The redefinition of marriage, completed in Obergefell, will almost certainly result in a greater exodus of heterosexual men from marriage, (26) from the women they procreate with, (27) and from their children. (28) Marriage encourages men to commit to women and children. (29) "Marriage increases the odds that a man will be committed to both the children that he helps create and to the woman with whom he does so." (30)

      The culture of fatherhood changes in response to social and political changes. Scholars have recognized that fathers are more sensitive than mothers to contextual forces. The redefinition of marriage, forced upon all states in Obergefell, now includes same-sex couples--essentially working to make the involvement of men potentially "ancillary and optional." (31) As the redefinition of marriage treats gender as an unimportant aspect of marriage, heterosexual men could well believe they are unimportant aspects of the family. (32) Indeed, some scholars have promoted the idea that fathers are dispensable to families. (33) New York University Professor, Judith Stacey, and a demographer from the University of Southern California, Timothy Biblarz, have argued that men may not be as essential to families as originally thought, stating that quality parenting matters more than gender. (34) Equating lesbian parents with a double dose of feminine parenting, Stacey and Biblarz argue that children raised by such parents are likely to spend more time with their parents, handle emotional issues better, and have fewer behavioral problems than children with heterosexual parents. (35) As such messages are sent to fathers--noting their unimportance as compared to that of mothers or noting that they are dispensable parental figures--men "will be less likely to marry or actively engage as fathers." (36)

      "Over the past several decades, marriage rates have fallen dramatically in the U.S." (37) Since 1970, marriage rates have declined by nearly sixty percent. (38) Numerous studies have determined that marriage is in decline among disparate groups for various reasons. For instance, the marriage decline has been particularly pronounced among millennials, where the marriage rate dropped from sixty-eight percent to twenty-six percent between 1960 and 2008. (39) One recent study has shown that the shortage of marriageable men is particularly high among African Americans and well-educated white women, due to the increased economic independence of such women. (40) The cause of marital decline has been explained by economic reasons, (41) shifting public attitudes, the increase of women in the workforce, and the increase in contraception use. (42) A prominent cause behind marital decline is the decrease in marriageable men. (43) We contend that the redefinition of marriage is likely to only exacerbate the problem of the decrease in marriageable men.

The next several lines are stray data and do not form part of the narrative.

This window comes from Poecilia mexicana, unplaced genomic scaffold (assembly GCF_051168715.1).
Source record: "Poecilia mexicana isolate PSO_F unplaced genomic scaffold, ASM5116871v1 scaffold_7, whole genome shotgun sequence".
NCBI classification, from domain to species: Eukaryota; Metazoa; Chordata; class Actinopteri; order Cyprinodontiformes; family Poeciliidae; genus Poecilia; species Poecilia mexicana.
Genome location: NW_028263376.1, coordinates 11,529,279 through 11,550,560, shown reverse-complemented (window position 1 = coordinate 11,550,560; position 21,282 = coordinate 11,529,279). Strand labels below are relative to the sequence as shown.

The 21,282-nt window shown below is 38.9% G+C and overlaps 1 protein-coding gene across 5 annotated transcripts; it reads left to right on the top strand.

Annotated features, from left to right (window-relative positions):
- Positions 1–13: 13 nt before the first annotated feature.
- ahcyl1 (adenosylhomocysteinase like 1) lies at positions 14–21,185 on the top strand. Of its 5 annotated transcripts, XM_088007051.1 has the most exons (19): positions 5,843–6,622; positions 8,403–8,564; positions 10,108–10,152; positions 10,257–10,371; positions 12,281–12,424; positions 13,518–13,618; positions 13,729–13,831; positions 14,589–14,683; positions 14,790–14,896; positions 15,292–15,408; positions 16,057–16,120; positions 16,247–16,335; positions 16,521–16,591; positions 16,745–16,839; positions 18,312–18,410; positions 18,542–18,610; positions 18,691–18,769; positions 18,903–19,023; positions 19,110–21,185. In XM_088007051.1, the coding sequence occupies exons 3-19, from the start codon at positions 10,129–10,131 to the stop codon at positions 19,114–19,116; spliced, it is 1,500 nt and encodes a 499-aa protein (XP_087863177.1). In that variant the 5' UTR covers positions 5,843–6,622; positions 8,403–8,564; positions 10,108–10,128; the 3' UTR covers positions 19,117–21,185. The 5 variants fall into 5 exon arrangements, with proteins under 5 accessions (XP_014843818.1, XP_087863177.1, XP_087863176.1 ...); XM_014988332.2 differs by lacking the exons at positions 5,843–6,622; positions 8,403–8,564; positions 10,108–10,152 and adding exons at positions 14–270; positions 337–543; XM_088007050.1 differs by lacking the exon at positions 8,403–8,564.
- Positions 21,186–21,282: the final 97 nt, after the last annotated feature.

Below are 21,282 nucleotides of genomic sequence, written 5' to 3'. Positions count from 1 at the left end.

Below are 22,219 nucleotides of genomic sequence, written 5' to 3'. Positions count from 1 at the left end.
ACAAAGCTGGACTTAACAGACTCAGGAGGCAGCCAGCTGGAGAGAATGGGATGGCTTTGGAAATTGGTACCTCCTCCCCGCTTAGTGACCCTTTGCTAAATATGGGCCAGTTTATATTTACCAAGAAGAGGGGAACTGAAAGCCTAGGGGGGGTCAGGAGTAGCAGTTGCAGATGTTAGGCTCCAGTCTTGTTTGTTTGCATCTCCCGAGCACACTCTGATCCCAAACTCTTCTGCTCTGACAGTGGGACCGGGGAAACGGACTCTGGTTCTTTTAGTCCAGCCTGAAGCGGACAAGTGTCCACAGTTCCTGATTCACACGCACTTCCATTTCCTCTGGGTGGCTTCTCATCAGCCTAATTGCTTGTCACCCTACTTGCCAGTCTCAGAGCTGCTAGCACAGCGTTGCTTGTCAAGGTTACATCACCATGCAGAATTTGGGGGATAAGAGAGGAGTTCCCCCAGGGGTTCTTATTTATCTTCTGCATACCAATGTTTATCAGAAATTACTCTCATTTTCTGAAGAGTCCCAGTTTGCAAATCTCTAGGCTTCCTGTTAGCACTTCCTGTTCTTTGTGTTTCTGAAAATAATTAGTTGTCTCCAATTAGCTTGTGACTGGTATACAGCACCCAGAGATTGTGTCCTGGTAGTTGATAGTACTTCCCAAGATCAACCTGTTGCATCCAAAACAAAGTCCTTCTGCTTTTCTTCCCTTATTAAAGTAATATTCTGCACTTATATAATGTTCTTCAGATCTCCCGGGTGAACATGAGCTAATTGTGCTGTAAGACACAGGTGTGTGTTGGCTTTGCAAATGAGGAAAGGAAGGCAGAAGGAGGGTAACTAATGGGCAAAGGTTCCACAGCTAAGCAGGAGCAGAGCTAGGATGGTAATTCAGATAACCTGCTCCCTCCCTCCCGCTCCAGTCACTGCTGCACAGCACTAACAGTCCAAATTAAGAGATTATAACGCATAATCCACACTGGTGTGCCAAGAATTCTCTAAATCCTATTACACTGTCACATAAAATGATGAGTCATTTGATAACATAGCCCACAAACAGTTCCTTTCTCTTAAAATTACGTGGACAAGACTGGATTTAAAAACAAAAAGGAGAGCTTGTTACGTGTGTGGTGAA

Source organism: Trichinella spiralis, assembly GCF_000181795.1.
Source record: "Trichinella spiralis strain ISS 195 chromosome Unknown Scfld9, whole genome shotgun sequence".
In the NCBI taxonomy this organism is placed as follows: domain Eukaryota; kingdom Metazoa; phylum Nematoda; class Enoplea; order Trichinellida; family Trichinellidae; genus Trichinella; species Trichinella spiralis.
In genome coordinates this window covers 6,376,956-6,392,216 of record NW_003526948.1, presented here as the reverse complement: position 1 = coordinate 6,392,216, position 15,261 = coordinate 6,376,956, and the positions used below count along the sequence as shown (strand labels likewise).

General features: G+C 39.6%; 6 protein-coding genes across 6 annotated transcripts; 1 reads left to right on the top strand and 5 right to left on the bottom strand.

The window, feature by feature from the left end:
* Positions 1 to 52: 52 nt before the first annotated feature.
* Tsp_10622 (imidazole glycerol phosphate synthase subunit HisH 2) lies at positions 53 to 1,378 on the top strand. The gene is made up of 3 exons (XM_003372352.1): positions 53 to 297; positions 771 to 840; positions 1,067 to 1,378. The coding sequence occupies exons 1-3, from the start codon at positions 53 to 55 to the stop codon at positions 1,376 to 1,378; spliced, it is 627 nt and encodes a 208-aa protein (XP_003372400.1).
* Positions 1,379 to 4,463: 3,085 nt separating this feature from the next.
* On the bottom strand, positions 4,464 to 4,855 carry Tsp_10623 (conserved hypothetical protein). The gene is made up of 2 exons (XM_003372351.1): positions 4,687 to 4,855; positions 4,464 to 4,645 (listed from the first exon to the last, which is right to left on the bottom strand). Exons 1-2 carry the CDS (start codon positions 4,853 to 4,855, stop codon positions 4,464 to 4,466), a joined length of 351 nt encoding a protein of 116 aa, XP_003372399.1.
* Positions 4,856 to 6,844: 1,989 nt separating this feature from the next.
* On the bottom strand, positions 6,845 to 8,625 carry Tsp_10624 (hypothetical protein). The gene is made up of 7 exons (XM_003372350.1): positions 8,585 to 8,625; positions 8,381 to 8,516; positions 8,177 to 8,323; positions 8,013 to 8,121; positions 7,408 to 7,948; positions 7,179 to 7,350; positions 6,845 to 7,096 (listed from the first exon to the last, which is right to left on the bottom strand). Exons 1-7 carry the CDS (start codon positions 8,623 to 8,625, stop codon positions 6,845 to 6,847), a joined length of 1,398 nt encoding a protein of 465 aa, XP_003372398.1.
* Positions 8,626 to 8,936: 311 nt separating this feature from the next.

In conjunction with the declining marriage rate in America, there is a significant crisis in America of fatherless children. (44) In fact, "one out of three [children]--live without their biological dad in the home." (45) In 2013, thirty-five percent of children lived in single-parent families; (46) which "may include cohabitating couples and do[es] not include children living with married stepparents." (47) When men exit marriage, they more often than not leave women alone to do the majority of parenting. (48) When such men do return to the mothers of their children, they often do so for personal and self-centered reasons, rather than to provide for or protect those women who are often the mothers of their children. (49)

      The already prevalent absence of fathers will likely only be exacerbated by the change to state-sanctioned marriage, diluting and diminishing the role of fathers in the conjugal view of the marital institution. These facts have illustrated that this exit of men from marriage will largely remove men from the lives of women who father their children, causing harm to such women, particularly those of disenfranchised communities. Consequently, women will be left to fend for themselves and their children, causing more and greater individual parenting by mothers; such changes alter women's relationships with men in ways that do not promote what is best for women.

    2. Obergefell Adversely Affects Equality for Women

      As the purpose of marriage shifts from one of permanence in opposite-sex households to genderless, private decisions, we contend that women lose certain measures of equality. In this section we will discuss that wealth, social, health, victimization, and procreative inequalities will grow for women. Essentially, these changes will create less equal opportunity generally. And as women's equality is undermined, women will inevitably experience expanded inequality. (50)

  3. Strong Potential for Wealth Inequality

    It is a well-documented fact that marriage increases wealth. (51) As the pool of heterosexual...